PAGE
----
Church of St. Nicholas
Endowment of Zmaj Ognjeni Vuk
According to tradition, the Church of St. Nicholas was built in 1468 by Vuk Grgurević, popularly known as Zmaj Ognjeni Vuk, the grandson of Despot Đurađ Branković. The church is one of the oldest monuments of its kind in Srem. It was built in the style of the Morava Architectural School. It has a great cultural and historical value and represents the pattern according to which the churches of Srem were built, among which the most famous is the monastery church of Krušedol.
The Church of St. Nicholas has existed for more than five centuries. Over time, it has undergone certain changes. The biggest change is reflected in the replacement of the roof, so today there is one bell tower. This church was also the border between two empires – Hungary and Turkey. At the end of the 15th and the beginning of the 16th century, it was a strong literary center. The work of the Morava School continued there, and with many monasteries in Fruška Gora, the church was a link in the literary movement associated with the monks from the Rača Monastery.
The oldest icon that is preserved in the church today is “Nedremano oko” (Sleepless Eye) from 1726, the work of Teodor Kračun. It was painted as part of the iconostasis. It is a religious-symbolic almost poetic theme inspired by the verses of the Holy Scriptures. The new four throne icons were commissioned in 1749. The icons created in the middle of the 18th century are attributed to Nikola Nešković. There is a very impressive figure of an angel holding swords in his hands.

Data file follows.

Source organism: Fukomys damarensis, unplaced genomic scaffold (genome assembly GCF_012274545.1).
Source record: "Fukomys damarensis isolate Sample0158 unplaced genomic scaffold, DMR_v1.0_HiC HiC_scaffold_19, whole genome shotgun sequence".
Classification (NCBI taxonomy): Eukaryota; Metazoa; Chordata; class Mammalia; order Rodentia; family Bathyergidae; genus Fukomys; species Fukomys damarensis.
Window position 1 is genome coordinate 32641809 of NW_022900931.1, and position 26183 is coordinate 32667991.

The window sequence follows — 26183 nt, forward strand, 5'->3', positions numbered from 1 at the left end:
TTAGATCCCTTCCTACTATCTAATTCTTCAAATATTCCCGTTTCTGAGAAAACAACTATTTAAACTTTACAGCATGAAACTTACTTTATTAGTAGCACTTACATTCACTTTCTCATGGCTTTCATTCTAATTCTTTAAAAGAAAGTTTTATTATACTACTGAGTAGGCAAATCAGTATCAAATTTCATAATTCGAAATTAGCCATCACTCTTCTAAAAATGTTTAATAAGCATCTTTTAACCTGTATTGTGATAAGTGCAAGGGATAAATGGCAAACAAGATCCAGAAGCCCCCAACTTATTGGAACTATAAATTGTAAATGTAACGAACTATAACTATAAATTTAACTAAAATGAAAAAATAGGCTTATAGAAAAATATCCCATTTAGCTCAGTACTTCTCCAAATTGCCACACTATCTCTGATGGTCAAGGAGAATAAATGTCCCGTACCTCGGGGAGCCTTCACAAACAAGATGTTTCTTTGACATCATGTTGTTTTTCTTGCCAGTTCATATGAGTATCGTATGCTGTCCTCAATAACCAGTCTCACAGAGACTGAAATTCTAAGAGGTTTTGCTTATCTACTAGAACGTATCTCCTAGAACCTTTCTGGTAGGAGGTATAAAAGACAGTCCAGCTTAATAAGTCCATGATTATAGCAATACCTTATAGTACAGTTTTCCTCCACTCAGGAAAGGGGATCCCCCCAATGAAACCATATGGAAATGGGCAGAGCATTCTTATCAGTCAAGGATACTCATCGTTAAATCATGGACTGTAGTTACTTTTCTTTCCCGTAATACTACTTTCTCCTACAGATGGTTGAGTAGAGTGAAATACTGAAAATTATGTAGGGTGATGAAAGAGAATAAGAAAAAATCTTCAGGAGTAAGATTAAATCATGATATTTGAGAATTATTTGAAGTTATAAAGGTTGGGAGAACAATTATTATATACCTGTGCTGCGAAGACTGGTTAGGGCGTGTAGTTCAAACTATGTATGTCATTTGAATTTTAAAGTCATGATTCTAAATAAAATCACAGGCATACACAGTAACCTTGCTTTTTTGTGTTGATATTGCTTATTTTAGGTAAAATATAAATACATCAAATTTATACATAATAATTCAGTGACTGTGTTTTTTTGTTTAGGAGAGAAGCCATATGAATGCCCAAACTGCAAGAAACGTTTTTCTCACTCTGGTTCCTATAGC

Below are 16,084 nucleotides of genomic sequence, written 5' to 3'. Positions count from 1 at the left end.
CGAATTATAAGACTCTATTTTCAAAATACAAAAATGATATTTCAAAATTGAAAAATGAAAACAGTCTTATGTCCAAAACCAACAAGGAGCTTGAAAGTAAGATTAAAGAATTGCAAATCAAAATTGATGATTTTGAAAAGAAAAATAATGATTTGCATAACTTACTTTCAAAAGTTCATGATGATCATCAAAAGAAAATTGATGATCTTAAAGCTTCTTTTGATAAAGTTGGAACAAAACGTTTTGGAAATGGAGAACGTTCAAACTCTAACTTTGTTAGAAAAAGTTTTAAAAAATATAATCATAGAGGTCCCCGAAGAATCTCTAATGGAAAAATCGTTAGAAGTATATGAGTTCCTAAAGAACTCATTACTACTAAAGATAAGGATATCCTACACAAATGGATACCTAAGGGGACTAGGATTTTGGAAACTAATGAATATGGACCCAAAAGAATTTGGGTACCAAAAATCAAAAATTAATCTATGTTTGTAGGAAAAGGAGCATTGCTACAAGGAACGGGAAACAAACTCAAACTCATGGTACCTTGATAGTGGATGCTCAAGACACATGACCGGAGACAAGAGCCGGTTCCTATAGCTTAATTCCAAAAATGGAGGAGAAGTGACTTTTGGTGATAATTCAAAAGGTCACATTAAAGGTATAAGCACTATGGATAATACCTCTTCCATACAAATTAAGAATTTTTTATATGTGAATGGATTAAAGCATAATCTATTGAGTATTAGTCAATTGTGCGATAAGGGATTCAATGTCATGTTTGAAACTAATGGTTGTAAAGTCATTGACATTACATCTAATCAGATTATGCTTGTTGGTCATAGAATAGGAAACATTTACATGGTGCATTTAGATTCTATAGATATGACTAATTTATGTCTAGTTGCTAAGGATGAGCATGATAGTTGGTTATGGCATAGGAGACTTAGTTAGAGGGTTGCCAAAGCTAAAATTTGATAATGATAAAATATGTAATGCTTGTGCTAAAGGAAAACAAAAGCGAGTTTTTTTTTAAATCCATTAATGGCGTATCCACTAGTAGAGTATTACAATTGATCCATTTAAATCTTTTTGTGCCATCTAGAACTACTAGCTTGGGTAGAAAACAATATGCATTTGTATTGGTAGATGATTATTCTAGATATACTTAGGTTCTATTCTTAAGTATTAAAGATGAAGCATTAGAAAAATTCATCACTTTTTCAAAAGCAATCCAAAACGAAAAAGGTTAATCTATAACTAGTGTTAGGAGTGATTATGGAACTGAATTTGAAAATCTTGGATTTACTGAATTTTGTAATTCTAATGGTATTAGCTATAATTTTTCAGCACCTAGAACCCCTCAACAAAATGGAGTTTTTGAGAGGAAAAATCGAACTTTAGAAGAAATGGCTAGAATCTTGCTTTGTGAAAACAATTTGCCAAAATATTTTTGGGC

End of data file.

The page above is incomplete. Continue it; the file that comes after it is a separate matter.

The iconostasis abounds in icons and scenes. In addition to eight icons in the plinth, it contains six throne icons, four of which have five miniature scenes from the lives of saints (Baroque medallions), the Annunciation on the holy doors, 12 holiday icons, 12 apostles, 12 prophets, the Holy Trinity and the Crucifixion with icons of the Virgin and John the Theologian.
Of the manuscripts from the 18th century, the church today has a book of church inventory (‘Inventarijum’) from 1791, registers from 1777, and a circular protocol from 1754. The frescoes with the figures of Basil the Great, John Chrysostom and Gregory the Theologian date between 1470 and 1573.